To take it a step further, transform the items on your list into full sentences as though someone was going to read them. These sentences can include anything; things you can do well, attitudes you have, what kind of a friend or partner you are, ways of thinking, values you uphold . . . Anything and everything!
When you have your sentences completed, record yourself reading them. You can do this with a smartphone that has recording capability, or you can download a free app that will allow you to do it.
Once you have the recording done, listen to it at least 3 times a day. Morning, midday and before bed works!
It may seem strange or uncomfortable at first, but the more you do this, the more these thoughts will seep into your subconscious and begin to influence the way you see yourself.
Conversely, your negative self talk will begin to decline. You will actually be rewiring your brain. The key is consistency and repetition.
Step 6: Start setting boundaries.
Now that you have identified and understand ways that you may be participating in masochistic patterns of behavior, and you’ve started to correct your distorted thinking about yourself and embrace your self worth, it’s time to start setting boundaries to keep your progress in place.
Just as there are two ways to be masochistic, there are two types of boundaries you need to establish: internal and external.
These are the boundaries you set for your own behavior. You will need to place limits on distorted thinking, self destruction, focusing on negatives, exaggerating mistakes, taking responsibility for things that don’t belong to you, or ignoring your positive contributions and characteristics. You can use the methods I’ve described above.
Any change in habit takes concerted and ongoing effort, especially those that are deeply embedded in your psyche.
Even as you practice the first 5 steps, it will be easy to fall back into your usual ways of looking at things, and usual behavior patterns. It is your default, and in some ways it is a comfort zone because of it’s familiarity.
I find it useful to come up with a word or phrase that means something to me, and that I can say when I catch myself falling back into old patterns.
An example would be the phrase “tipping point.” This phrase comes from Malcolm Gladwell’s book of the same title, and refers to the momentum that occurs when something is receiving 51% or more of the focus.
If you are thinking of positive thoughts about yourself 51% and negative thoughts 49%, you are moving in a positive direction and tipping upward.
If I notice myself engaging in distorted or negative thinking, I mentally say to myself “Tipping point!” That reminds me to reset. It’s a good way to break up ruminating and runaway thoughts. Once you reset, you can correct or start off in another direction.
These are the boundaries you set with other people. This can be a harder step because it requires overcoming fear, second guessing, confusion, and anxiety.
Go slow, but just make sure you go. You’ll find it easiest to set boundaries with people you don’t know all that well, and who you don’t rely on in any particular way.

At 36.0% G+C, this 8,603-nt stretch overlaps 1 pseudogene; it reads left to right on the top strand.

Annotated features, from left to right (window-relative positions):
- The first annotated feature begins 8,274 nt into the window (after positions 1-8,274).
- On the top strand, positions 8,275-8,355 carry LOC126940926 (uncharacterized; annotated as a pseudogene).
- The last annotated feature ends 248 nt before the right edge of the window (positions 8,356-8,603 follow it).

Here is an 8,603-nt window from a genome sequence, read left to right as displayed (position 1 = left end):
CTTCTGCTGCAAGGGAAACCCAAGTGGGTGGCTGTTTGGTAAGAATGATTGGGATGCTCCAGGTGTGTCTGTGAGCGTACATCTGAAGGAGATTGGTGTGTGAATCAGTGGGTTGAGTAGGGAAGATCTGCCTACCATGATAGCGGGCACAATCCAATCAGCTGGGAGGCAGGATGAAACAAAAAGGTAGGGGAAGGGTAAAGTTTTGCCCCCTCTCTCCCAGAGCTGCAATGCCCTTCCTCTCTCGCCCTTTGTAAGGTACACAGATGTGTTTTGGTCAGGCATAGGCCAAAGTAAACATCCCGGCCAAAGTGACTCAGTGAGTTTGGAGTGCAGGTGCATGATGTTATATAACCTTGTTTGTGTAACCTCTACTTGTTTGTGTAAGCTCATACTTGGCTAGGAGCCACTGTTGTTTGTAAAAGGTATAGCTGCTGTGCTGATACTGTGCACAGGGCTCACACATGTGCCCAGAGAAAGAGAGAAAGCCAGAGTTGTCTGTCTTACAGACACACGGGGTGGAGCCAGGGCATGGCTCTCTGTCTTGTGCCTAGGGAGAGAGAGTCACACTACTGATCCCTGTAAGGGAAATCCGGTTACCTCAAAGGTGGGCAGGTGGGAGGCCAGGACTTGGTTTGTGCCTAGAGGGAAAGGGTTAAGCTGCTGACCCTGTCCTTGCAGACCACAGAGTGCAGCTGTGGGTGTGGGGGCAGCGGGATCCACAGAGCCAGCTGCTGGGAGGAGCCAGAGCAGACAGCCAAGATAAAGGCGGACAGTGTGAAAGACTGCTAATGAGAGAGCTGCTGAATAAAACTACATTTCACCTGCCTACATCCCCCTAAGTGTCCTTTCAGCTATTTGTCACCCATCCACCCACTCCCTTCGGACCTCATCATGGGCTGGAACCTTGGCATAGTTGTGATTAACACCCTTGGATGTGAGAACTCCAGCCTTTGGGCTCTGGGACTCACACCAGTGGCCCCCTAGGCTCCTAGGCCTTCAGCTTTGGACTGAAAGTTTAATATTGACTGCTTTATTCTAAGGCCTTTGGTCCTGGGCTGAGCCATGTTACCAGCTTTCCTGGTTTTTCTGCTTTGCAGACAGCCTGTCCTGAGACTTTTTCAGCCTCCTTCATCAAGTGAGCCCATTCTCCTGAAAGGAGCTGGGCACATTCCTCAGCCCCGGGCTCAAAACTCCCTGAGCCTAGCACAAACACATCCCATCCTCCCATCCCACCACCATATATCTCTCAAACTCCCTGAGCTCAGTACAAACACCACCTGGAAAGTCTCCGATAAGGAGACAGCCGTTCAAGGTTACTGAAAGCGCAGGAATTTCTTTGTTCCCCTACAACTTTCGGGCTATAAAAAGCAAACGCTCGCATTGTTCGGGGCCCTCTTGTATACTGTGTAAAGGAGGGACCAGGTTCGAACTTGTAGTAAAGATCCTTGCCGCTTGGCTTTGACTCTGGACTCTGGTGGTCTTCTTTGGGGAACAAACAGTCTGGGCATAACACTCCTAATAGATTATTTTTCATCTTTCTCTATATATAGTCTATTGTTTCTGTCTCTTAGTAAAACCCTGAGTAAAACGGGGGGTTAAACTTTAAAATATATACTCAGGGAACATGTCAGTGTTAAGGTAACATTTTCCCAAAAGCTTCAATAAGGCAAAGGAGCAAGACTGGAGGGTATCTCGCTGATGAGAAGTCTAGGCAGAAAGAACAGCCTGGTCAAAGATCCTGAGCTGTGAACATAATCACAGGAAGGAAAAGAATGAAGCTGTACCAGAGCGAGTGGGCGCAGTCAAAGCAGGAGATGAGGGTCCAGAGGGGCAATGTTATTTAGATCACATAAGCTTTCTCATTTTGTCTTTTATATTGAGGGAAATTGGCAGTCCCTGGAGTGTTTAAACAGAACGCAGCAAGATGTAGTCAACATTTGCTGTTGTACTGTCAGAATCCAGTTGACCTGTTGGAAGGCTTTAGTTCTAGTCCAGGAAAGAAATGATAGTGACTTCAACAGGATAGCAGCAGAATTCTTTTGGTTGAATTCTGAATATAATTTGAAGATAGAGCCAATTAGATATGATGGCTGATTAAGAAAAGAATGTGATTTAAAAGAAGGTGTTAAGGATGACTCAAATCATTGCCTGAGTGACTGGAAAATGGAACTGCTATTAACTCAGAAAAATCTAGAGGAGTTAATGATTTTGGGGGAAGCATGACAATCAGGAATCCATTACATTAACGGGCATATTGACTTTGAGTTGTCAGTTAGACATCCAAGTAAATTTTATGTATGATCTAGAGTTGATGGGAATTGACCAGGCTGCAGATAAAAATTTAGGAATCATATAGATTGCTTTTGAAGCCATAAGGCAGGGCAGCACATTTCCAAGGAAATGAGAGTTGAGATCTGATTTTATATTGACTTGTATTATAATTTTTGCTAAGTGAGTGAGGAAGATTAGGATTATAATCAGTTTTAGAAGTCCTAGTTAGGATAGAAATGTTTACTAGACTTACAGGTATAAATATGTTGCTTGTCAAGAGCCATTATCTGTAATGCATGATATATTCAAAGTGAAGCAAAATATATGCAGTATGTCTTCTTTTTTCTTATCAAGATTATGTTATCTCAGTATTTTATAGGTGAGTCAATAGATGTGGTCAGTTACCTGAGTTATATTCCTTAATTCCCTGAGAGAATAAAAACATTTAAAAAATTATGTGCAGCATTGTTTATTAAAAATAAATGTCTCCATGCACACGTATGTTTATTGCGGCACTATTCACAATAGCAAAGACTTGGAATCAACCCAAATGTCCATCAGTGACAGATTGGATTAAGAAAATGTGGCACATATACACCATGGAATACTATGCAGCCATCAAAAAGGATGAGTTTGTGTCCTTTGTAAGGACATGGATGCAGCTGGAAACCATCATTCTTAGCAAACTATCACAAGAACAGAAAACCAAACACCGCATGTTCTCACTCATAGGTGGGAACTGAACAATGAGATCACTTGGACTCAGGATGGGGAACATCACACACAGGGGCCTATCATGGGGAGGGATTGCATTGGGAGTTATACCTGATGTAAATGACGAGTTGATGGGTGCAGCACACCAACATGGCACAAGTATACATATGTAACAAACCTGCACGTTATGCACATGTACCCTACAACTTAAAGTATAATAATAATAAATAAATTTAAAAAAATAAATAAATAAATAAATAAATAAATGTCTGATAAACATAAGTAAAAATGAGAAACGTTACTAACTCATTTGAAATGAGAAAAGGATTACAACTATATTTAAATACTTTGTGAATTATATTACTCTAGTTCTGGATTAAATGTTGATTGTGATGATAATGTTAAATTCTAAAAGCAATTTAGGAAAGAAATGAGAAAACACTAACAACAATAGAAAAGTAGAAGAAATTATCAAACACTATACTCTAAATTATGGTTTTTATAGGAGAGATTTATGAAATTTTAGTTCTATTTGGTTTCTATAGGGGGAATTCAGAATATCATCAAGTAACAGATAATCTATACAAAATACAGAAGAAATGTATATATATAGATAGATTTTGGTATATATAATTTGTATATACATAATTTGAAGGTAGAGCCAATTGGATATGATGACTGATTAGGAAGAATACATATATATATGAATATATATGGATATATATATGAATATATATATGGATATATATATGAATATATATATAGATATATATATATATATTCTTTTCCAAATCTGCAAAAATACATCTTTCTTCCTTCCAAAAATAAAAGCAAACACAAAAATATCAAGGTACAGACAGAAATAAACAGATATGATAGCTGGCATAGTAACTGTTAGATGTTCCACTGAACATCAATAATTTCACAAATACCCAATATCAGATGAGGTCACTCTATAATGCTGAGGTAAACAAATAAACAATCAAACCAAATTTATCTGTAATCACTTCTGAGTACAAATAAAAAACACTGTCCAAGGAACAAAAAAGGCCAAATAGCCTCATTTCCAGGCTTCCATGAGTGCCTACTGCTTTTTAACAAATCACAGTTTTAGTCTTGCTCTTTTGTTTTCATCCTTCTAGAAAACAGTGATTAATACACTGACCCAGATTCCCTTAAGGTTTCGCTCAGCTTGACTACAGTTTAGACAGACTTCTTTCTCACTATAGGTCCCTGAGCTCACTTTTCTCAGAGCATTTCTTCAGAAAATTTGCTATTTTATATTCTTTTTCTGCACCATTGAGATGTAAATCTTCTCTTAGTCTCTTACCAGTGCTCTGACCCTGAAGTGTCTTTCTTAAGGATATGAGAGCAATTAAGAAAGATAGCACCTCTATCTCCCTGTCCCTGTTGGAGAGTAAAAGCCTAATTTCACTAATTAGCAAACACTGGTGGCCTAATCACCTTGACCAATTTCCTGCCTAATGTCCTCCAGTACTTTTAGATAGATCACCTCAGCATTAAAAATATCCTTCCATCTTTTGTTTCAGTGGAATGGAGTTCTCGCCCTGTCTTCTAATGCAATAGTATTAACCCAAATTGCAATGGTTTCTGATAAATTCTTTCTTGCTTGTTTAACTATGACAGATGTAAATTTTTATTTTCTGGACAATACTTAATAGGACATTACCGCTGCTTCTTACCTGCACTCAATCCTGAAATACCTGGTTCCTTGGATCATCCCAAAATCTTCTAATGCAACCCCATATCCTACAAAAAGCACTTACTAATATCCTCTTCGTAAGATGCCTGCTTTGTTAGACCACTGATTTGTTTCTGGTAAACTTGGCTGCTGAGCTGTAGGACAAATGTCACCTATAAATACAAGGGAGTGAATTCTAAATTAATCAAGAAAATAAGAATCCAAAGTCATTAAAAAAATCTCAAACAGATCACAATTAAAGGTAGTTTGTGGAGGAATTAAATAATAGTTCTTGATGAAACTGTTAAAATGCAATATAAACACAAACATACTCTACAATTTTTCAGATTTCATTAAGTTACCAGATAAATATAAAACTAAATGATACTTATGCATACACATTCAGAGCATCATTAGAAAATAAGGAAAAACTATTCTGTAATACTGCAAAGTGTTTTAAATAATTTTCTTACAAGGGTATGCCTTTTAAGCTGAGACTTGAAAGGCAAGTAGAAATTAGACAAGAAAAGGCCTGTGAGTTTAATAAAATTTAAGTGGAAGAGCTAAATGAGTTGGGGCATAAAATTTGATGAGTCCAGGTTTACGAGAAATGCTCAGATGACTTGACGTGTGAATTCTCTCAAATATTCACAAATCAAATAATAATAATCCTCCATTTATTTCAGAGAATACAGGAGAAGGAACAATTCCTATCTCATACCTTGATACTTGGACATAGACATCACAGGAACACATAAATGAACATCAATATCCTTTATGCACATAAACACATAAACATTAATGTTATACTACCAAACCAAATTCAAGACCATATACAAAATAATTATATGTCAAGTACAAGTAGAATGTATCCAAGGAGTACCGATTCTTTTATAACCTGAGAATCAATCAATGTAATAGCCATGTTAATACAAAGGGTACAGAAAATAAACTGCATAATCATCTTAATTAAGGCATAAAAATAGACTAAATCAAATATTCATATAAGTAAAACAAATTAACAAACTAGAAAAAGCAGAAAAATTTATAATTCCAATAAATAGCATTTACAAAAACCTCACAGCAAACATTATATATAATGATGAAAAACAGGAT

For those close to you, and especially those who are involved in masochistic patterns of behavior with you, change will take more time.
When you change the way you feel and the way you behave, others will feel the shift and may become uncomfortable. Not only are you shifting your behavior, you are requiring the other person to make a shift too. The difference is that you made a conscious decision to alter your behavior and mindset, and the other person did not, so you are very likely going to stir up some resistance.
If you are dealing with a fairly healthy relationship, you can be honest and explain your new insights and how you have been affected by them. You can also describe the new behavior patterns you are working on and changing. Your goal is to enlist support from the other person to help the process along.
If the relationship is unhealthy, and the other person involved is invested in perpetuating the dysfunctional patterns, you may have to assess whether changes can be made or not, and it may take some time, or trial and error including some frank discussions to see if that is possible.
You will create distance with some people, and maybe permanently. With others you will even the playing field so that there is mutual consideration and respect.
Learn how to say no when you need to, and remember that people who really love and care about you will adapt to the change and applaud you for it.
The key is to not get discouraged by slow progress. Progress is progress and the more you move forward, the faster you’ll proceed. When you fall backwards, just reset and keep at it until eventually you have made a significant shift.
Any behavior pattern can be changed, and you are certainly worth it!
A Last Note
Acknowledging your positive attributes, skills, talents, values, and assets is not being pathologically narcissistic. It’s affirming. The key is to do that while also taking responsibility for mistakes and negative behavior patterns, and working to correct them. You can be humble and own your personal value at the same time.